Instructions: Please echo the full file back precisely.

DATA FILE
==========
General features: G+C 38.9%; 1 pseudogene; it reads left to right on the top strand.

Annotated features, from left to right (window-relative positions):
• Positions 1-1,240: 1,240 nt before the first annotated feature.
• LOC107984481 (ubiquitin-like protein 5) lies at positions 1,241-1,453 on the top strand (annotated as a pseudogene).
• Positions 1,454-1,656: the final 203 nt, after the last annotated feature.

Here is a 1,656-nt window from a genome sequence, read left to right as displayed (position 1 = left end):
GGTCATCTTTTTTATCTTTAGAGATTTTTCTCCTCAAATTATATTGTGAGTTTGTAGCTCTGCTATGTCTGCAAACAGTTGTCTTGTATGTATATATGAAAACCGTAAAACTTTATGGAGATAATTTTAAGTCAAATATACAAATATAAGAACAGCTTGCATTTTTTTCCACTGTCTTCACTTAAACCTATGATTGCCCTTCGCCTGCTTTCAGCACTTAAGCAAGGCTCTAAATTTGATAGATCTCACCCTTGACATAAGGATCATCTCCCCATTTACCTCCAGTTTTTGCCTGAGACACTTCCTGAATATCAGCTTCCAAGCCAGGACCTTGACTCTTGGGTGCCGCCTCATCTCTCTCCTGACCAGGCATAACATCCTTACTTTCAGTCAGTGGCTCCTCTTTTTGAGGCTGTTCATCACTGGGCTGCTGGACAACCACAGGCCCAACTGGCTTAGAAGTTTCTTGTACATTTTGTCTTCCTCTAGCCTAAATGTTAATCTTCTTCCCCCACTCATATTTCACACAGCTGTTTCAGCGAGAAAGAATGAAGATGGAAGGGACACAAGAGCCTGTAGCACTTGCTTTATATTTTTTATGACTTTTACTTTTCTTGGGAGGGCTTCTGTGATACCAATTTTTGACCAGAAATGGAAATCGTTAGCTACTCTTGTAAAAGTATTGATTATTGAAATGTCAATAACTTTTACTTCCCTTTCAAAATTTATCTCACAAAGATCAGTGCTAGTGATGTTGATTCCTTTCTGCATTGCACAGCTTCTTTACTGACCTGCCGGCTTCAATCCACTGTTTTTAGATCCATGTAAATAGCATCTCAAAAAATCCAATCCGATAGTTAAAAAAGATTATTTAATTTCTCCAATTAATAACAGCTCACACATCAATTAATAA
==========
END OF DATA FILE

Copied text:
General features: G+C 38.9%; 1 pseudogene; it reads left to right on the top strand.

Annotated features, from left to right (window-relative positions):
• Positions 1-1,240: 1,240 nt before the first annotated feature.
• LOC107984481 (ubiquitin-like protein 5) lies at positions 1,241-1,453 on the top strand (annotated as a pseudogene).
• Positions 1,454-1,656: the final 203 nt, after the last annotated feature.

Here is a 1,656-nt window from a genome sequence, read left to right as displayed (position 1 = left end):
GGTCATCTTTTTTATCTTTAGAGATTTTTCTCCTCAAATTATATTGTGAGTTTGTAGCTCTGCTATGTCTGCAAACAGTTGTCTTGTATGTATATATGAAAACCGTAAAACTTTATGGAGATAATTTTAAGTCAAATATACAAATATAAGAACAGCTTGCATTTTTTTCCACTGTCTTCACTTAAACCTATGATTGCCCTTCGCCTGCTTTCAGCACTTAAGCAAGGCTCTAAATTTGATAGATCTCACCCTTGACATAAGGATCATCTCCCCATTTACCTCCAGTTTTTGCCTGAGACACTTCCTGAATATCAGCTTCCAAGCCAGGACCTTGACTCTTGGGTGCCGCCTCATCTCTCTCCTGACCAGGCATAACATCCTTACTTTCAGTCAGTGGCTCCTCTTTTTGAGGCTGTTCATCACTGGGCTGCTGGACAACCACAGGCCCAACTGGCTTAGAAGTTTCTTGTACATTTTGTCTTCCTCTAGCCTAAATGTTAATCTTCTTCCCCCACTCATATTTCACACAGCTGTTTCAGCGAGAAAGAATGAAGATGGAAGGGACACAAGAGCCTGTAGCACTTGCTTTATATTTTTTATGACTTTTACTTTTCTTGGGAGGGCTTCTGTGATACCAATTTTTGACCAGAAATGGAAATCGTTAGCTACTCTTGTAAAAGTATTGATTATTGAAATGTCAATAACTTTTACTTCCCTTTCAAAATTTATCTCACAAAGATCAGTGCTAGTGATGTTGATTCCTTTCTGCATTGCACAGCTTCTTTACTGACCTGCCGGCTTCAATCCACTGTTTTTAGATCCATGTAAATAGCATCTCAAAAAATCCAATCCGATAGTTAAAAAAGATTATTTAATTTCTCCAATTAATAACAGCTCACACATCAATTAATAA